Cypriot Tombs Yield Spectacular Treasures

Excavations reveal globalized Late Bronze Age world

Detail of bull diadem found in tomb, gold, c. 1350 BCE. Courtesy P.M. Fischer.

Editor’s Note: This blog article contains images of human skeletal remains.

In one of the most impressive Mediterranean discoveries ever made, the University of Gothenburg’s expedition at Hala Sultan Tekke, on the southern coast of Cyprus, has unearthed a magnificent trove of over 500 items dating to the 14th century BCE, including fine bronze weapons, high-quality ceramics, semiprecious stones, and objects made from ivory and precious metals.


The Elite Tombs of Hala Sultan Tekke

“We found more than 500 complete artifacts distributed among two tombs,” said Peter M. Fischer, who has led the Söderberg expedition at the site since it began in 2010. The sheer quantity and richness of the grave goods appear to indicate that the tombs’ occupants enjoyed royal status in life, according to Fischer. Although the specific contours of the city’s social and political structure are not clear, “undoubtedly those buried here were part of the city’s government,” he said.

Mycenaean krater from the tomb with a depiction of a chariot, c. 1350 BCE. Courtesy P.M. Fischer.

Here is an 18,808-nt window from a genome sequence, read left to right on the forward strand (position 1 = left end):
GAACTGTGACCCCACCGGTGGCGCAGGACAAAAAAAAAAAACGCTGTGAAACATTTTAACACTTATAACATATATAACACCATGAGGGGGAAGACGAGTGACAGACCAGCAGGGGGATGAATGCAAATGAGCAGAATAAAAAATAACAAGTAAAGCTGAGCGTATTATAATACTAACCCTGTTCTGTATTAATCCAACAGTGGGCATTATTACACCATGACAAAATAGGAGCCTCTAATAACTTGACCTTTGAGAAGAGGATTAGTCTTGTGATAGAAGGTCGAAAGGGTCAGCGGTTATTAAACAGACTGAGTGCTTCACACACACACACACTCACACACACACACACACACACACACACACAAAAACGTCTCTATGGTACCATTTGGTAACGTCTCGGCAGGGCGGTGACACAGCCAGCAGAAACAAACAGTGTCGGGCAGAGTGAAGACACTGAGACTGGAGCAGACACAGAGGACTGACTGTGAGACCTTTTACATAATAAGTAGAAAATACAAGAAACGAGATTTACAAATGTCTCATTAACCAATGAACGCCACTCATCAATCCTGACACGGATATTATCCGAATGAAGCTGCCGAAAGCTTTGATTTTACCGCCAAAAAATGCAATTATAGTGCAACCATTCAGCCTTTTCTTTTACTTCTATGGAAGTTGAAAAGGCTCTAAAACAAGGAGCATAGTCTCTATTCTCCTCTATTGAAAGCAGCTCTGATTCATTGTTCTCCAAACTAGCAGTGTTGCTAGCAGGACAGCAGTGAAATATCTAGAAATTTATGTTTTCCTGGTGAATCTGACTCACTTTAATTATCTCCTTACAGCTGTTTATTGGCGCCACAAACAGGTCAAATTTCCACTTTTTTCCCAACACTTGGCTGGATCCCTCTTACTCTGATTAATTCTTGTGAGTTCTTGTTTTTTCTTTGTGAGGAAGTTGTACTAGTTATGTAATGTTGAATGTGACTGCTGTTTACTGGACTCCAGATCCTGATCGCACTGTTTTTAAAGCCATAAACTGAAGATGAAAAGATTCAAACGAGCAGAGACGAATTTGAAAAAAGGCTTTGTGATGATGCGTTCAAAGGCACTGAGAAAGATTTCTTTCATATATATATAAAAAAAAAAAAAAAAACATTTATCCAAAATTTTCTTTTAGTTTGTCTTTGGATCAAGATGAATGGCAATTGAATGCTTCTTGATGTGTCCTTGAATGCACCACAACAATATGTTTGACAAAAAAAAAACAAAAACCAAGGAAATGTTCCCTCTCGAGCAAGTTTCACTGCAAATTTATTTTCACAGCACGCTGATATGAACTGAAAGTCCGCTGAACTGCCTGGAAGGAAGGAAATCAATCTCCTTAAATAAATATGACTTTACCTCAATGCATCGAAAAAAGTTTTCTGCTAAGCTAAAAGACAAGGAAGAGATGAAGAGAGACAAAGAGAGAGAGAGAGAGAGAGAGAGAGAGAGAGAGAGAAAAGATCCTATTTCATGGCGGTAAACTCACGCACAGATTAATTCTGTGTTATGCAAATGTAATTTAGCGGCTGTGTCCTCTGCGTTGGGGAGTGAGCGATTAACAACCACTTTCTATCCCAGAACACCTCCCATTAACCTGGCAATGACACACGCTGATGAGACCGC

About half of the recovered objects—or the materials used to make them—were imported from other lands: Gold and ivory came from Egypt, turquoise from the Sinai Peninsula, lapis lazuli and carnelian from central and south Asia, and amber from the Baltic region far to the north. Most of the ceramic vessels came from Mycenaean Greece, with others originating in Anatolia (Turkey), Egypt, and the Levant.

The occupants of the tombs were men, women, and children. In addition to a variety of artifacts carefully arrayed around the human remains, beautiful diadems and necklaces adorned several of the individuals. The diadems are particularly impressive and boast embossed images of bulls, gazelles, lions, and flowers.

The tombs are located outside the ancient city and consist of a small passage leading to a series of underground chambers of various sizes, with the largest measuring about 215 square feet. They were discovered using magnetometers, which excavators used to identify large cavities several feet below the surface.

One of the human skeletons with tomb gifts. Courtesy P.M. Fischer.

Cyprus is the easternmost land mass in the Mediterranean Sea. As the closest island to the Levantine coast, it was a crucial Bronze Age economic hub with ties to both Aegean and mainland Near Eastern kingdoms and cities. The ancient city at Hala Sultan Tekke was a major center for the copper trade between 1500 and 1300 BCE, thanks to the mines located in the nearby Troodos Mountains. Copper was a vital commodity because of its centrality in the making of bronze. These newly discovered objects are thus indicative of the immense wealth that flowed through the city.

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Read more in Bible History Daily:

Cyprus—Trade Emporium of the Ancient World

Phoenician Tombs Discovered in Southeastern Cyprus

All-Access members, read more in the BAS Library:

Cyprus & Alashiya

Exploring Philistine Origins on the Island of Cyprus

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